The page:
Knife & Sheath by Jerry Eitnieradmin
Written by Heinz Ahlers
Indiana gunmaker, Jerry Eitnier is a returning donor to the CLA fundraising auction. Jerry is no stranger to the muzzle loading sport and art. He has been involved for more than 40 years. He joined the National Muzzle Loading Association in 1973, and in 1987 he built his first longrifle. He became a charter member of the Contemporary Longrifle Association in 1991.
Jerry is strongly influenced by Hershel House’s work, he builds guns the style of “the Hershel House Woodbury School” with iron mounted guns being his specialty. Jerry follows the style of the frontier smiths, making the tools needed to survive on the frontier. Utility, dependability, and longevity under rough conditions were the important criteria. Besides building firearms he has broadened his talents into the arts of blacksmithing, crafting knives and making powder horns.
He has studied under some of the most noteworthy artists in the field, taking five years of classes at the Annual Traditional Arts & Arms Making Workshops at Conner Prairie Living History Museum in Fishers, IN. There he was taught by gunmakers Hershel House, John Schippers, Mark Silver and blacksmith Melvin Lytton and others. Additionally, he’s had the opportunity to work with Frank House down in southern Illinois. Jerry is quick to credit others for his success, “Most of what little I know I learned by doing but so many people have helped me along the way and I can’t thank them enough.” Today Jerry also shares his talents, mentoring new makers, like Elijah Froedge.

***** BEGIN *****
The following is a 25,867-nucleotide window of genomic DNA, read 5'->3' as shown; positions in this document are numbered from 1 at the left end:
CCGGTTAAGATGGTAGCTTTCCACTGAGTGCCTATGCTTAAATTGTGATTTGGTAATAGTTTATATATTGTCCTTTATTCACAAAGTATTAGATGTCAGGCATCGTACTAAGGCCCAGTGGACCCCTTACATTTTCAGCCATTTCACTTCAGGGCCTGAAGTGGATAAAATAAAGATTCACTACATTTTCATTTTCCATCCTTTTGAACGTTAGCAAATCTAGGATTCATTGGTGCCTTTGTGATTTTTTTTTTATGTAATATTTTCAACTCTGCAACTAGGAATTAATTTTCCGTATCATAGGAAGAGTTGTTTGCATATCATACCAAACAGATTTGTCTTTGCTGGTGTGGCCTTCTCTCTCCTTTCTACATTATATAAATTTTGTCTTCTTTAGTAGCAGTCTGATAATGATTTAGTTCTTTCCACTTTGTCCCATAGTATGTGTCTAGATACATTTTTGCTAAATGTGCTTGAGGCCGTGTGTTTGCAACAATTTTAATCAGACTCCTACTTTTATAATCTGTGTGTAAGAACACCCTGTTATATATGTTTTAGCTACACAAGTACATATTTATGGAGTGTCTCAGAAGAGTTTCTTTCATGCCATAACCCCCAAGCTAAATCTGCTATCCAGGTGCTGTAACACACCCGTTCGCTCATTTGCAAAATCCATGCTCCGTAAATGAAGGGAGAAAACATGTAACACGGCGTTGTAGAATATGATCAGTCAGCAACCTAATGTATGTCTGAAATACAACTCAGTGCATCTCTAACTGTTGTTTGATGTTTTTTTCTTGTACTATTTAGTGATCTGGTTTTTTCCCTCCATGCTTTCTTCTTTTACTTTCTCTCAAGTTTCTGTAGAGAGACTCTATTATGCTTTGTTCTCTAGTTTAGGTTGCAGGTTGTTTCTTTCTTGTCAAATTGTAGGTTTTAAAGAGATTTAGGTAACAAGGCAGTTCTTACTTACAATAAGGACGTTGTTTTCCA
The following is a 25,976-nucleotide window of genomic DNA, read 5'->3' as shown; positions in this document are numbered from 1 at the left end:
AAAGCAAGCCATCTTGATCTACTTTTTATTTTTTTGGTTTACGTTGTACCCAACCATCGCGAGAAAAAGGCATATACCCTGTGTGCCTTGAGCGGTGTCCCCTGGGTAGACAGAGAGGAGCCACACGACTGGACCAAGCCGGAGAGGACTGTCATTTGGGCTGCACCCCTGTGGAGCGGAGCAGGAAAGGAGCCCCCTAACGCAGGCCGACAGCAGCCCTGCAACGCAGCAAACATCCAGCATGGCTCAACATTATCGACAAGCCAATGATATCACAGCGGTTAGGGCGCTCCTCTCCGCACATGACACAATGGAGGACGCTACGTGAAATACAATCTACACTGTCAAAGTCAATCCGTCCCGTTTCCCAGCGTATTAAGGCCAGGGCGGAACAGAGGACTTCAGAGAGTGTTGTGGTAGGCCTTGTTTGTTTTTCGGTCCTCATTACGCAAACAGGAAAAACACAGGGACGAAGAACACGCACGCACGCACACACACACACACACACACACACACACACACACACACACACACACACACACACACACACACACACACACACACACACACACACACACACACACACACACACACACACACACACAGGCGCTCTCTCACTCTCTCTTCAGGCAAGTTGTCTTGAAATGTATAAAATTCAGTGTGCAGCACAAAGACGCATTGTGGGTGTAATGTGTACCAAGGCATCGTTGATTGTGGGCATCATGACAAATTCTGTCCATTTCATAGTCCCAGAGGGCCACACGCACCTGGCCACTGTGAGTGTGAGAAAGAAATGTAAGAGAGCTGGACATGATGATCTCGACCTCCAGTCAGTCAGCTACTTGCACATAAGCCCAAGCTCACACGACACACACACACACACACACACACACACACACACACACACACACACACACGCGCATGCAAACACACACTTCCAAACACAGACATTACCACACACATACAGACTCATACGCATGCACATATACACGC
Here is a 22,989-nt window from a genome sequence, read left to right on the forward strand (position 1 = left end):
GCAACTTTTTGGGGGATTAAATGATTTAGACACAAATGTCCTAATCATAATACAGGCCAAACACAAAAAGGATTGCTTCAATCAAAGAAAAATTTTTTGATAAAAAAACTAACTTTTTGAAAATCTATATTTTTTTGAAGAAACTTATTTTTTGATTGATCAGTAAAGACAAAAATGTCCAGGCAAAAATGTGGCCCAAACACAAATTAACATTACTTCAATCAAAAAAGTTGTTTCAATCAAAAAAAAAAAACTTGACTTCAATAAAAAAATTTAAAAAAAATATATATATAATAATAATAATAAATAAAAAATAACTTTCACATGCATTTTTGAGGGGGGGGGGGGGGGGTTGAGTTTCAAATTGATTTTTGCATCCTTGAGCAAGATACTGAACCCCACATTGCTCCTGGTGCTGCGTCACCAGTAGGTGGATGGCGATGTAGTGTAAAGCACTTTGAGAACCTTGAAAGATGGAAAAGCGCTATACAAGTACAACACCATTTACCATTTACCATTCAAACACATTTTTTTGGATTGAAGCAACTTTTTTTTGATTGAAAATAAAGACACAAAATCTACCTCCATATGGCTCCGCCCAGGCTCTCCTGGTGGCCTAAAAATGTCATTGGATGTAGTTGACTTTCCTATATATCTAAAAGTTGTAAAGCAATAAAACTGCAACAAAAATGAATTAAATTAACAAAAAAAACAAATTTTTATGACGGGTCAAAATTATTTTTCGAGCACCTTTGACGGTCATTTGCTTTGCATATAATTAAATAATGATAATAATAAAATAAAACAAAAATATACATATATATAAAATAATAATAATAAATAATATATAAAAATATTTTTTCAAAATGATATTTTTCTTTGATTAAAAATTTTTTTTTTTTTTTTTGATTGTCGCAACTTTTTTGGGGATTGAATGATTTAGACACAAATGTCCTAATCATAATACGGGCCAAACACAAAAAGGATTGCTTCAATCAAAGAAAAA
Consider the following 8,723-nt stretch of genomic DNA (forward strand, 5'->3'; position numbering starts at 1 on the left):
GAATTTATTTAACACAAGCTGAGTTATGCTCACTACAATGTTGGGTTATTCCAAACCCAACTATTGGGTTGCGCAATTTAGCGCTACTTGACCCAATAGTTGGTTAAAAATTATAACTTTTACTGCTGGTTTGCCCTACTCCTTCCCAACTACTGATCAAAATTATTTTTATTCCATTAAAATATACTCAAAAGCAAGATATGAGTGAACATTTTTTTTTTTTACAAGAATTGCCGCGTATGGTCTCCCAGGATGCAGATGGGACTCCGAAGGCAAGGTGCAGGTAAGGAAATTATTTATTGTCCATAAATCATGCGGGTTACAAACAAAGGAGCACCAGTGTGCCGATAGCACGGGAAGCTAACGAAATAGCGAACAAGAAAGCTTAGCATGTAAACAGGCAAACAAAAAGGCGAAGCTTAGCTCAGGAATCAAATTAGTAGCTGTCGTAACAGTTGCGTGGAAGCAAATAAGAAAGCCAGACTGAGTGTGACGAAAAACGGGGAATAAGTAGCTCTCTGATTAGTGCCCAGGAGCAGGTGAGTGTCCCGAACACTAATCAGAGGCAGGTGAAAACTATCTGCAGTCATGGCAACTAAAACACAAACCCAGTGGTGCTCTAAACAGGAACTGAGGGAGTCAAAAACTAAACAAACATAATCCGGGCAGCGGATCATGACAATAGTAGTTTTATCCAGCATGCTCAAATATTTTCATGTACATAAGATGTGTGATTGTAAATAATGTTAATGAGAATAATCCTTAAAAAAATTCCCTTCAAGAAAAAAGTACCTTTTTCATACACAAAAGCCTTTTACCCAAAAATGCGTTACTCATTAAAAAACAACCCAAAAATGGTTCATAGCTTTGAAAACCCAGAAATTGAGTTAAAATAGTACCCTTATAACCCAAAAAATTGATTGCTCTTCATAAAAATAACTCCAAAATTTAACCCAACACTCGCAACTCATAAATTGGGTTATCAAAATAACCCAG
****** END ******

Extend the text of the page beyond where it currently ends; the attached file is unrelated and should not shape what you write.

The knife Jerry created this year has about a 5 1/2 inch cutting edge and is about 10-1/2 inches overall. It was not built with a dial micrometer. Hand forged from 1080 steel with an Indiana antler handle it is is an honest homespun knife typical of the frontier anytime from 1750 to 1860. It comes with a rugged serviceable sheath. The knife has a great feel and is meant to be used. Jerry would be disappointed if you hang it on the wall.
Jerry has generously donated his art to support this year’s auction because, as he says “in return for all the support and help I have received over the years from other CLA artisans.”
Jerry’s contact information is below. His website is well worth a visit.